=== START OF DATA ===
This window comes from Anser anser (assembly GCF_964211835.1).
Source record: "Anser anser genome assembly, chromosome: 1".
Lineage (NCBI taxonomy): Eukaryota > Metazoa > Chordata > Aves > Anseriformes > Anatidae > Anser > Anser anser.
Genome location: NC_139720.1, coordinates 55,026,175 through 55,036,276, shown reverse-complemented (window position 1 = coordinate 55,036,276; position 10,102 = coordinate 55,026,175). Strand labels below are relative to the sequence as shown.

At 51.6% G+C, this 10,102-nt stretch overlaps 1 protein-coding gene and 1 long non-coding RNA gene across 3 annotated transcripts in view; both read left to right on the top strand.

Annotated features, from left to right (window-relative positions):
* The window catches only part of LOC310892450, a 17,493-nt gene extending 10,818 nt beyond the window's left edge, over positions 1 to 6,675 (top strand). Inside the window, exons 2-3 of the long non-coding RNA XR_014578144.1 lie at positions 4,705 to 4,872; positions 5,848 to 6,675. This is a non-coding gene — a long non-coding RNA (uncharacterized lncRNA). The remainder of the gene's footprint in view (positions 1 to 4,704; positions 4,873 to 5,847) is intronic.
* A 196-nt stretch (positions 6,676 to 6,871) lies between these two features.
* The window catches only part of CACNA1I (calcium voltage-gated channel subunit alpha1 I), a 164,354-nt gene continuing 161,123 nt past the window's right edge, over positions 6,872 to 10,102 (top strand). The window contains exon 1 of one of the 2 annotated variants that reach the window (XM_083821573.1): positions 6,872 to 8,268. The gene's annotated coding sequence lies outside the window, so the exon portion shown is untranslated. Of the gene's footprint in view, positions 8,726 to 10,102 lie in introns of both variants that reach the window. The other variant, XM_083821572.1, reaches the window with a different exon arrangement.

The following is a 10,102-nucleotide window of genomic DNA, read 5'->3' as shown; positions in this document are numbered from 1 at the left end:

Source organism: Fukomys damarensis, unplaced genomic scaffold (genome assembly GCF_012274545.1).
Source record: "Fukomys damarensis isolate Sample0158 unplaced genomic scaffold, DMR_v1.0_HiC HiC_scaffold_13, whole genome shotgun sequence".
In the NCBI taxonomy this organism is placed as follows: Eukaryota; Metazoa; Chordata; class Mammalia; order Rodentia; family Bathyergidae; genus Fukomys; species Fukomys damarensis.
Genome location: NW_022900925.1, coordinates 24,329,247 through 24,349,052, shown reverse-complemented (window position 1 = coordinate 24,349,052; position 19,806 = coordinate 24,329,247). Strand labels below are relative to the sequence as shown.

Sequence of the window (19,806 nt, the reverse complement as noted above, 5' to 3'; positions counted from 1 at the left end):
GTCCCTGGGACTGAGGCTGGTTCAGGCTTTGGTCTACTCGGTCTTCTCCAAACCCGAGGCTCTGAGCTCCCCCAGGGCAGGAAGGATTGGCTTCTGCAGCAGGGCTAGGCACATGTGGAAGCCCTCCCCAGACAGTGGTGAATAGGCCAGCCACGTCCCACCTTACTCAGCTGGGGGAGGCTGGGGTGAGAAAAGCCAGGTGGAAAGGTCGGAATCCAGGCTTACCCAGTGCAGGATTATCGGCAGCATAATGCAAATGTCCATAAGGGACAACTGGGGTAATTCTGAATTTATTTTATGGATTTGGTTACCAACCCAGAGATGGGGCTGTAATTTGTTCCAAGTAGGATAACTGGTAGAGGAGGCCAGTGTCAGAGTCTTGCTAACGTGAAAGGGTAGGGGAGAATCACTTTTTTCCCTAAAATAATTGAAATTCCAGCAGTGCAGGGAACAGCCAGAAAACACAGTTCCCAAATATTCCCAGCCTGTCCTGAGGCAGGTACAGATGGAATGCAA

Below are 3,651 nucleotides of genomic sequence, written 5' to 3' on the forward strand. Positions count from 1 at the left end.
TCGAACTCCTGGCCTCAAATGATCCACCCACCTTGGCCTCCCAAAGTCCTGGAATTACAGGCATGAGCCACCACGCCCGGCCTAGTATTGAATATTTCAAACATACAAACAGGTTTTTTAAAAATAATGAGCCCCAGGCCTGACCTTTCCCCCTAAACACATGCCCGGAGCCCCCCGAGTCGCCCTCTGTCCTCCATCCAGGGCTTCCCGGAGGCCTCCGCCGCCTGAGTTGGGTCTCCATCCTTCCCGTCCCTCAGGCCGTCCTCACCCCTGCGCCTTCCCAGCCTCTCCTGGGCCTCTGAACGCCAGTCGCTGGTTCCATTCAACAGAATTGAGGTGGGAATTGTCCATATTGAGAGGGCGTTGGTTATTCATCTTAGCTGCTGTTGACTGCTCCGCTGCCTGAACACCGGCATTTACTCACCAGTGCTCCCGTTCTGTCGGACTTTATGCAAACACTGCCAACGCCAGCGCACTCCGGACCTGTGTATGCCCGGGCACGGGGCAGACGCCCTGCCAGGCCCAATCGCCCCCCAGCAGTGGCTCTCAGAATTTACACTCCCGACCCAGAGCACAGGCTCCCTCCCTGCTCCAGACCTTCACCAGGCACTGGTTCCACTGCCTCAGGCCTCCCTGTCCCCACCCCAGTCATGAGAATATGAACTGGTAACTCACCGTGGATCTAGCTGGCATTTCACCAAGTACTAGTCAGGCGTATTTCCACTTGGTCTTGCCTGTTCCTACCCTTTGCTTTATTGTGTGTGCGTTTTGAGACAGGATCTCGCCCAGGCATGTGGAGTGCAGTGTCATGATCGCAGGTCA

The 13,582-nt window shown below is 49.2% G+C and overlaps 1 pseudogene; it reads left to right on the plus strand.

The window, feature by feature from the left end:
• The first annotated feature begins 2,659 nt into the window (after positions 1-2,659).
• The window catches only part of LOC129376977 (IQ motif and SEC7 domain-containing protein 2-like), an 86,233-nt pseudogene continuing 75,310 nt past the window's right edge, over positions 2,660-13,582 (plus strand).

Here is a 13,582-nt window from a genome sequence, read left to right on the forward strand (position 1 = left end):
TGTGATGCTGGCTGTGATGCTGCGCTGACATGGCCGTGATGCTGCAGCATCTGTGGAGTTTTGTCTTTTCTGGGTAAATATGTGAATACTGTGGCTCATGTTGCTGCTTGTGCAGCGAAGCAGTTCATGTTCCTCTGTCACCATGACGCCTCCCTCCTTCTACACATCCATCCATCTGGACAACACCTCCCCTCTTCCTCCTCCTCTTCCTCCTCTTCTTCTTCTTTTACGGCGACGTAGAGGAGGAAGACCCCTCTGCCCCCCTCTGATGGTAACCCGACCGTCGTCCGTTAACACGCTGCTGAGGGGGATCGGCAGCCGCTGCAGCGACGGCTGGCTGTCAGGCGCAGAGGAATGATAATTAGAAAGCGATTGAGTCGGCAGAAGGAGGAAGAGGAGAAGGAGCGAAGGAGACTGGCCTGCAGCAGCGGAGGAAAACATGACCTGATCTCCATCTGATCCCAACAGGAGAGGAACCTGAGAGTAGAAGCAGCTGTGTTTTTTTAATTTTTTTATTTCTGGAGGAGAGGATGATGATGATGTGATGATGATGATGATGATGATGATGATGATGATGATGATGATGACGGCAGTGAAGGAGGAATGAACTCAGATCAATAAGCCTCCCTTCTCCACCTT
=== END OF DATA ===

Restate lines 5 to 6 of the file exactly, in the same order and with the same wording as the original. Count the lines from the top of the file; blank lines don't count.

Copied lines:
At 51.6% G+C, this 10,102-nt stretch overlaps 1 protein-coding gene and 1 long non-coding RNA gene across 3 annotated transcripts in view; both read left to right on the top strand.

Annotated features, from left to right (window-relative positions):